I’m pleased that Cardinal Health is joining the Ohio Chamber in supporting the rollout of this important toolkit to employers across the state. I’m also proud to share some of the work we are doing to create a psychologically safe space where employees can talk openly about mental health issues.
It’s okay to not be okay: Normalizing the conversation
Stigma remains one of the most significant barriers to getting appropriate treatment for mental health issues. Eight in 10 employees say stigma prevents them from seeking mental health support, according to the National Alliance on Mental Illness (NAMI), and only 51% of employees report feeling safe in their role if their mental health issues are revealed, according to 2022 research commissioned by Modern Health.
Several years ago, we set out to end the stigma at Cardinal Health, to create a culture where it’s okay for anyone to talk about NOT being okay. Our work began with a global initiative we call MindMatters, which is designed both to provide mental health resources to employees and their families, and to foster a supportive mental health culture.
Through MindMatters, employees are encouraged to share their personal mental health journeys. Some of our senior leaders have been setting the example. For example, Russ Schuster, president of Cardinal Health Canada, joined an all-employee DE&I town hall in January to talk about anxiety and how he manages it. I believe having an open culture where employees feel comfortable talking about mental health begins with vulnerability, and I have shared my own story with employees: I have high-functioning anxiety, perhaps invisible to many, but which manifests itself in worry, stress and loss of sleep.
Here are some of the steps we’re taking to remove stigma and support employees’ mental well-being:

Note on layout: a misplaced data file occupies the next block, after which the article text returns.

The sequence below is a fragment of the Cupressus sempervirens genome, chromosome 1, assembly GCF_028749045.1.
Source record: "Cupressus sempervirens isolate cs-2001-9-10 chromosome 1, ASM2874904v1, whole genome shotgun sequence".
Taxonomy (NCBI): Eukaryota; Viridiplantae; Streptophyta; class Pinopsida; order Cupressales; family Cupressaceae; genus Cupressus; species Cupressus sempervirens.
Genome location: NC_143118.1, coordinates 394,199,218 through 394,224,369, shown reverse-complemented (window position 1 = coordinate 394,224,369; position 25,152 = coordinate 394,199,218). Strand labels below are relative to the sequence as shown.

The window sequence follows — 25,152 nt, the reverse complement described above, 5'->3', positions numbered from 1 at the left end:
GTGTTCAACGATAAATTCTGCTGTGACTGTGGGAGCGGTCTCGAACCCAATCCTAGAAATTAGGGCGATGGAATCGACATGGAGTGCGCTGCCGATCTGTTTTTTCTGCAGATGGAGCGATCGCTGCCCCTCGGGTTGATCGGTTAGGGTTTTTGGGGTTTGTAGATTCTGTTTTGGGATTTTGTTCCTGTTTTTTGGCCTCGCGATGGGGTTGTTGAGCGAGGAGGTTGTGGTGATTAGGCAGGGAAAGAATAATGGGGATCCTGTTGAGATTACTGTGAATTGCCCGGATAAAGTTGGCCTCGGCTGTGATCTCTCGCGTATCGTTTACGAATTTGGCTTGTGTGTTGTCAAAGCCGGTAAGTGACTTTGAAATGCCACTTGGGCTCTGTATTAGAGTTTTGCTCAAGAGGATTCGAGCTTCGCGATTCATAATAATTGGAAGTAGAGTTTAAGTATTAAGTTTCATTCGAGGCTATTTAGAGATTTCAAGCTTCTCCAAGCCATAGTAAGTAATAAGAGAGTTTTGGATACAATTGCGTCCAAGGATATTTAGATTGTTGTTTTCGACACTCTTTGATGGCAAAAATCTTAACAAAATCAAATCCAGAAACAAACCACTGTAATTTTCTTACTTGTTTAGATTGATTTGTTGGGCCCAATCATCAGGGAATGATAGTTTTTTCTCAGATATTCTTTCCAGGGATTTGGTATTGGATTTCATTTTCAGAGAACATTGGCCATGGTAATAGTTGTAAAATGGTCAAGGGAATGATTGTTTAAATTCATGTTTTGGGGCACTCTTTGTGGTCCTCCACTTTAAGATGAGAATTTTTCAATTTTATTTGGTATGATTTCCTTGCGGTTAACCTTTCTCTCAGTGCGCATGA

Recently, for the second year in a row, Cardinal Health’s support of employee mental well-being has been recognized for excellence in mental health by the Business Group on Health’s Best Employer Awards.
What is truly important, though, is the results of the work: Today, addressing mental health issues openly is core to our culture, and the mental well-being of our employees is one of our Environmental, Social and Governance (ESG) priorities. It is woven through our diversity equity and inclusion (DE&I) initiatives.
We are building a psychologically safe space where employees can talk about what’s happening in their lives, where employees at all levels are encouraged to check in with one another. And that is key. When we create a space where it’s okay to ask, “How are you really doing?” and where it’s okay to respond openly, we can make a big impact – an impact that may even help to save a life.
As chief human resources officer, Ola Snow has oversight of Cardinal Health’s Human Resources, DE&I, Community Relations, Communications, Environmental Health and Safety, Security, Real Estate and Facilities organizations. Snow and her team are charged with ensuring Cardinal Health continues to be a company and culture where talented and passionate people are eager to join, ready to contribute and able to thrive as they build their careers. Snow is co-executive sponsor for the company’s DE&I Council and an advisor for the company’s Black and African American Racial Equity Cabinet, two groups helping to advance DE&I within the organization. She also serves as a board member of the Cardinal Health Foundation. Snow’s contributions to workplace culture have been recognized by several organizations, including Top 50 HR, Columbus Business First and the National Diversity Council.